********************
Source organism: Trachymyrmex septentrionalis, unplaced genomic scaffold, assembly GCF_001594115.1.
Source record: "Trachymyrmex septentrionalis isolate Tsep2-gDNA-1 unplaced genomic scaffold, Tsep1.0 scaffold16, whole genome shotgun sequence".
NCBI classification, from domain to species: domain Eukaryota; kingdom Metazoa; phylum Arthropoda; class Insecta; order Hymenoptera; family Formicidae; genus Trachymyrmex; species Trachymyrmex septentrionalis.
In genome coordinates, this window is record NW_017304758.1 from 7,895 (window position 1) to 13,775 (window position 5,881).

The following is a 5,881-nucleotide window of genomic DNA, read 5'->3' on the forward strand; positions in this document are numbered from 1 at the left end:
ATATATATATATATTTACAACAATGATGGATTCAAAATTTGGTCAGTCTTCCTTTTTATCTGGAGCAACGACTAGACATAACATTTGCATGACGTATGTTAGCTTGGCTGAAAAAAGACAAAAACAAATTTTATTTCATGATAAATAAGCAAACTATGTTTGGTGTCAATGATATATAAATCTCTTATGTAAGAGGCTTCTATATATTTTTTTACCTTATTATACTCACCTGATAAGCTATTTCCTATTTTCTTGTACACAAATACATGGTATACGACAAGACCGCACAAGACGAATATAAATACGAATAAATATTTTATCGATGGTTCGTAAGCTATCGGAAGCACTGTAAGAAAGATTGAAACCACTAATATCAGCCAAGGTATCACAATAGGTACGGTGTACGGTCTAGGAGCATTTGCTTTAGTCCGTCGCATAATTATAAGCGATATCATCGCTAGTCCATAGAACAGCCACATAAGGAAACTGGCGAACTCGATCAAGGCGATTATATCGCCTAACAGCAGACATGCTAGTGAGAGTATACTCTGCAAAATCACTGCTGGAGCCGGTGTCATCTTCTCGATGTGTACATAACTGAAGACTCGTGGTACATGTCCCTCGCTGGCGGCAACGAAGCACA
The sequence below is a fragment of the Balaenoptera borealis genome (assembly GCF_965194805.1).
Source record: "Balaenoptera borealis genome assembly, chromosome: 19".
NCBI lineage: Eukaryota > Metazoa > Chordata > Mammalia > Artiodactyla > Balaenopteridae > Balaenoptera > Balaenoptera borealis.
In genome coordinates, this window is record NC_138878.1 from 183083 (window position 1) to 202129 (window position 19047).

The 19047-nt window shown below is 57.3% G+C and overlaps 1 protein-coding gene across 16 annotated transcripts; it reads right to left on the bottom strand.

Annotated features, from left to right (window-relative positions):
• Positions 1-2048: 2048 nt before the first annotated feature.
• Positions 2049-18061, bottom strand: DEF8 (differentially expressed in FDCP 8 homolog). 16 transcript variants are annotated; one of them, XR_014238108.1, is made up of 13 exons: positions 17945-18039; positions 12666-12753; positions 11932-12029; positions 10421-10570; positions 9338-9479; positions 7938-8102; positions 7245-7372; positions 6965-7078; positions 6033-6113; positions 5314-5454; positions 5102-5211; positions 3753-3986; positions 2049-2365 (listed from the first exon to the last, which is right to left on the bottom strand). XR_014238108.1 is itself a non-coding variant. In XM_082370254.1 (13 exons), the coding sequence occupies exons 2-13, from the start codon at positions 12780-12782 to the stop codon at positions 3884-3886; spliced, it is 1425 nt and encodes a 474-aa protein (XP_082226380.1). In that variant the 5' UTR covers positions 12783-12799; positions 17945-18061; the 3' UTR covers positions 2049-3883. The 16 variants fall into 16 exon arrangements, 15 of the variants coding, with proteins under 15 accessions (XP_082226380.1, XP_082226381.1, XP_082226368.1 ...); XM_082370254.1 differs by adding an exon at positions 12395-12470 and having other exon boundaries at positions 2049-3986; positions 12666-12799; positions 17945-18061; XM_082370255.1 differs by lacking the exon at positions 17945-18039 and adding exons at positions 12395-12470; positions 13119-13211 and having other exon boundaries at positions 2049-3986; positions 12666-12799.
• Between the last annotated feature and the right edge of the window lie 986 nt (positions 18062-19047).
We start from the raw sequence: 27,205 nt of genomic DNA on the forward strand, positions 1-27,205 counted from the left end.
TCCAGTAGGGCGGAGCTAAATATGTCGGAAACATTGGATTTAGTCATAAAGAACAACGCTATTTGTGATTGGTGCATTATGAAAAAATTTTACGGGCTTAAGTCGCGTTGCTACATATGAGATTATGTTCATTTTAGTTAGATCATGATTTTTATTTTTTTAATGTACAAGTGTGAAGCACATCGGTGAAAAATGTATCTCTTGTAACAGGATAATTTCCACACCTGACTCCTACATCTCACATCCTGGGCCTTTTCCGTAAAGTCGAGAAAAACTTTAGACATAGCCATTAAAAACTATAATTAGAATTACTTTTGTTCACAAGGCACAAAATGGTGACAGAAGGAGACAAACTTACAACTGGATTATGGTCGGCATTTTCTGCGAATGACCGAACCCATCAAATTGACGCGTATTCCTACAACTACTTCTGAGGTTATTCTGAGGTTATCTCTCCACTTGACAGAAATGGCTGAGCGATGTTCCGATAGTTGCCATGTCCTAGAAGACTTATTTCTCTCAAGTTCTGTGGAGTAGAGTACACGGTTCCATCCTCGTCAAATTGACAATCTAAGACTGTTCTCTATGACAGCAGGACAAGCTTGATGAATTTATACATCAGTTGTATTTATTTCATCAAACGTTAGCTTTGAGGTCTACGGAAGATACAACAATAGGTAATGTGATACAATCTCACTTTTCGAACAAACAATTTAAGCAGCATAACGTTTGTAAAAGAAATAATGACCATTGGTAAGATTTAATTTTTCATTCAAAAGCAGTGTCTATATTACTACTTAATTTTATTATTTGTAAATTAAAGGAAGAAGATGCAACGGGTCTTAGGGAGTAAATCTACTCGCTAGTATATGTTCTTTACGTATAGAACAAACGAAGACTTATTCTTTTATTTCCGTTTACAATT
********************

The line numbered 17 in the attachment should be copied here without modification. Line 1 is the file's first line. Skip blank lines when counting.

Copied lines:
TCCAGTAGGGCGGAGCTAAATATGTCGGAAACATTGGATTTAGTCATAAAGAACAACGCTATTTGTGATTGGTGCATTATGAAAAAATTTTACGGGCTTAAGTCGCGTTGCTACATATGAGATTATGTTCATTTTAGTTAGATCATGATTTTTATTTTTTTAATGTACAAGTGTGAAGCACATCGGTGAAAAATGTATCTCTTGTAACAGGATAATTTCCACACCTGACTCCTACATCTCACATCCTGGGCCTTTTCCGTAAAGTCGAGAAAAACTTTAGACATAGCCATTAAAAACTATAATTAGAATTACTTTTGTTCACAAGGCACAAAATGGTGACAGAAGGAGACAAACTTACAACTGGATTATGGTCGGCATTTTCTGCGAATGACCGAACCCATCAAATTGACGCGTATTCCTACAACTACTTCTGAGGTTATTCTGAGGTTATCTCTCCACTTGACAGAAATGGCTGAGCGATGTTCCGATAGTTGCCATGTCCTAGAAGACTTATTTCTCTCAAGTTCTGTGGAGTAGAGTACACGGTTCCATCCTCGTCAAATTGACAATCTAAGACTGTTCTCTATGACAGCAGGACAAGCTTGATGAATTTATACATCAGTTGTATTTATTTCATCAAACGTTAGCTTTGAGGTCTACGGAAGATACAACAATAGGTAATGTGATACAATCTCACTTTTCGAACAAACAATTTAAGCAGCATAACGTTTGTAAAAGAAATAATGACCATTGGTAAGATTTAATTTTTCATTCAAAAGCAGTGTCTATATTACTACTTAATTTTATTATTTGTAAATTAAAGGAAGAAGATGCAACGGGTCTTAGGGAGTAAATCTACTCGCTAGTATATGTTCTTTACGTATAGAACAAACGAAGACTTATTCTTTTATTTCCGTTTACAATT